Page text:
This is one of the best places to ask this question. Rather than waiting and seeing the values of the company once you’ve accepted the position, you can ask this question from your interviewer and get a rough idea and gain insight in regards to the culture of the organization. You may identify these values and what they mean and how they will relate to the work you’ll be doing. If the values relate to you on a personal level then you know you’ll be happy working in the organization. You can even share what these values mean to you. This sort of question may also help you score points with your interviewer as it again shows your preparation and seriousness in regards to the position.

You can also follow up this question by asking about the formality of the workspace environment. Talk about the relationship with managers and their management styles. How flexible is the work schedule, and what are the benefits employees may receive? These are all important questions that you may want to ask before concluding your interview.

Question 4:  "When and how did you join the company, and how long have you been working here?”

This is a question that isn’t aimed at the company, but rather aimed specifically at the interviewer. This question can also help you gain insight into the company but it is important in a different way. It helps you build a personal relationship with your interviewer, and allows them to share their experiences and knowledge with you. The more personal and interesting your interview, the better impact you’ll leave. It also helps you judge whether the company is a good place to work or not as a person’s personal experiences help bring a touch of honesty to the conversation. They won’t be following the usual company line of how “great” their company is and how it’s the “top company to work at in the region”. You’ll be able to tell if they’re happy and if they love working there versus their hesitation or reluctance to talk about the company, which is usually linked to bad experiences.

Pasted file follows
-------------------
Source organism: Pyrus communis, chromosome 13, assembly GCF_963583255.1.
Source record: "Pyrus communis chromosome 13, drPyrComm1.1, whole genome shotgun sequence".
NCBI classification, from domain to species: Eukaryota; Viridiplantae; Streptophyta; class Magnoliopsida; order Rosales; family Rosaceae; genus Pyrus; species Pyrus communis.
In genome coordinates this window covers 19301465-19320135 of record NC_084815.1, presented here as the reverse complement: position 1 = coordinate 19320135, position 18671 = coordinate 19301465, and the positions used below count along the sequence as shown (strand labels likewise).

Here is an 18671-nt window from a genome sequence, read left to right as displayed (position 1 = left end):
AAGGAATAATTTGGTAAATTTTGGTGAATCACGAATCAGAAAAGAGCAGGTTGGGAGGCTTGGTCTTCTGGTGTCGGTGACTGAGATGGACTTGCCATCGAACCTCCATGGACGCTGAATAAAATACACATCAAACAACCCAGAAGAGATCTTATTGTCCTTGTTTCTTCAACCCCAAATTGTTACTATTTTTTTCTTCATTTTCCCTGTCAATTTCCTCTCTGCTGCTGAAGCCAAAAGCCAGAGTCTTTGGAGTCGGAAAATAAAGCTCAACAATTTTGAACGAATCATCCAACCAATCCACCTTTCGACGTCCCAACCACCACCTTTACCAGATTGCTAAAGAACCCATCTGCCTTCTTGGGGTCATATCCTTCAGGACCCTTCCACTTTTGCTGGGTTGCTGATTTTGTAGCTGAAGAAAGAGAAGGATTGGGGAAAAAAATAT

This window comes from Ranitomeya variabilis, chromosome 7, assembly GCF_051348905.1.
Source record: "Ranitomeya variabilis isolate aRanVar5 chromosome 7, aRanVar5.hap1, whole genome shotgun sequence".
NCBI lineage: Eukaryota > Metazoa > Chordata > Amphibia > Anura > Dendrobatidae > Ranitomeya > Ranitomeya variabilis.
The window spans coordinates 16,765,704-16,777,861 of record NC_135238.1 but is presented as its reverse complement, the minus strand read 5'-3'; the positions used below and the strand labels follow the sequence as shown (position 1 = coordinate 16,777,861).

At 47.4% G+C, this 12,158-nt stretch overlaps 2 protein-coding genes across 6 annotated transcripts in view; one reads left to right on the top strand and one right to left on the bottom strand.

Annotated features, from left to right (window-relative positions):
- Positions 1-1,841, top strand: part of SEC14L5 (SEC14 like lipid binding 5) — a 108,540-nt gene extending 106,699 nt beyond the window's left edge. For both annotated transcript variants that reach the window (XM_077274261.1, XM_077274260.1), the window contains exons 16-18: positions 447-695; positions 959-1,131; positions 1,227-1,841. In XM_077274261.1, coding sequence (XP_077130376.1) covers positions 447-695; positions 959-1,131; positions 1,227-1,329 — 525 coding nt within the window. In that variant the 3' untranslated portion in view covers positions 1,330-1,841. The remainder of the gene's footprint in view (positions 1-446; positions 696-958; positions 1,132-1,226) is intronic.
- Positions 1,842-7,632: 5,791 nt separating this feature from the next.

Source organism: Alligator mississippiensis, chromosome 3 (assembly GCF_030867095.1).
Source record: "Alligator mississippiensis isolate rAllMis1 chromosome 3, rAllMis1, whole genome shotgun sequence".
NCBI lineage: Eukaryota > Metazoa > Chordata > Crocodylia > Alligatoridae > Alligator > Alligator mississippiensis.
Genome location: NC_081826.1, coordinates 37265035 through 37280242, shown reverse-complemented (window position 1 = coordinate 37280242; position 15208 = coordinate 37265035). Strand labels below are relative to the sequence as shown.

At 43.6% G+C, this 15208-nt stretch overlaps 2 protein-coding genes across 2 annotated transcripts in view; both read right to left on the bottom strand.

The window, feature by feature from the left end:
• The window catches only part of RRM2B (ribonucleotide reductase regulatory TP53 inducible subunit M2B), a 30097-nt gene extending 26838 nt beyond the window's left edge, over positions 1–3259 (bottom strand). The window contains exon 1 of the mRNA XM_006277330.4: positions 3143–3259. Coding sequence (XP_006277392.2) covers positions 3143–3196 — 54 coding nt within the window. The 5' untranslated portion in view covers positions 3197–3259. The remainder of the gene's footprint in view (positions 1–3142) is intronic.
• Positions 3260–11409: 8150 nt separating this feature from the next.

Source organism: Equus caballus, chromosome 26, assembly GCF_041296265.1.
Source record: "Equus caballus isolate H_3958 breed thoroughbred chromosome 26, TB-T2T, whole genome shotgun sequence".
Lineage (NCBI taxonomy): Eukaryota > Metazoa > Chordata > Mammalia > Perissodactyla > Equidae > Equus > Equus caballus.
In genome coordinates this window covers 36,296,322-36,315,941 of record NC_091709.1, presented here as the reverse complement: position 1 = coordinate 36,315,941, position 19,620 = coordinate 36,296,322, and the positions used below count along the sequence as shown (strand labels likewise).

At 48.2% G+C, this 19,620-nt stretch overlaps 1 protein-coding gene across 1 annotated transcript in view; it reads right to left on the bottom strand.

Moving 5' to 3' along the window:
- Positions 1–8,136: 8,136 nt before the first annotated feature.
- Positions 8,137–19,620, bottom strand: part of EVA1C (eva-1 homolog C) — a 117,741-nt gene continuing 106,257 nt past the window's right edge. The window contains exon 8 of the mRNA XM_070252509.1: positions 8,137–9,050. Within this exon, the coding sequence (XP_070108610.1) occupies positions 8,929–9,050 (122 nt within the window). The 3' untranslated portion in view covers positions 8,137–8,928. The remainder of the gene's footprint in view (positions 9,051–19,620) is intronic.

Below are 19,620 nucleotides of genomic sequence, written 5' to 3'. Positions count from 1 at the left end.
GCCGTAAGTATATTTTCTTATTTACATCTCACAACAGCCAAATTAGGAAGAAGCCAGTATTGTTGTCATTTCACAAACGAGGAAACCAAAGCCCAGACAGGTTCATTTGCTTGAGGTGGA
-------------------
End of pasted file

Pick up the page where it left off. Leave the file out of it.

Question 5: “What skills and attributes are valued the most in someone who is being hired for this job?"

Since your resume already lists your skills and experiences, the interviewer will feel engaged as you probe them to see what the company is looking for in you. Not only will this gain you more points with the interviewer but it will also give you a sense of what the company is like. Which skills do they value and reward, do they give more importance to strategy or do the accomplishment of a task? And do the skills they value mirror the ones you do? If not, then you may want to look for an alternate place of employment for the job position you’ve applied for. It’s better to have a job in a place which recognizes and prides the values and skills you do, than working in a place that doesn’t. If you don’t, more often than not it will lead to conflict, disappointment, and maybe a shifting of your heart from that career path.

Now that you know which questions you should keep in your mind or write down before heading into an interview, you can be more confident in your preparation for it. If you have a bad interview you can always recover using this list of questions as well. The company should be doing a good job to leave an impression on you as much as you are trying to leave a good impression on them too.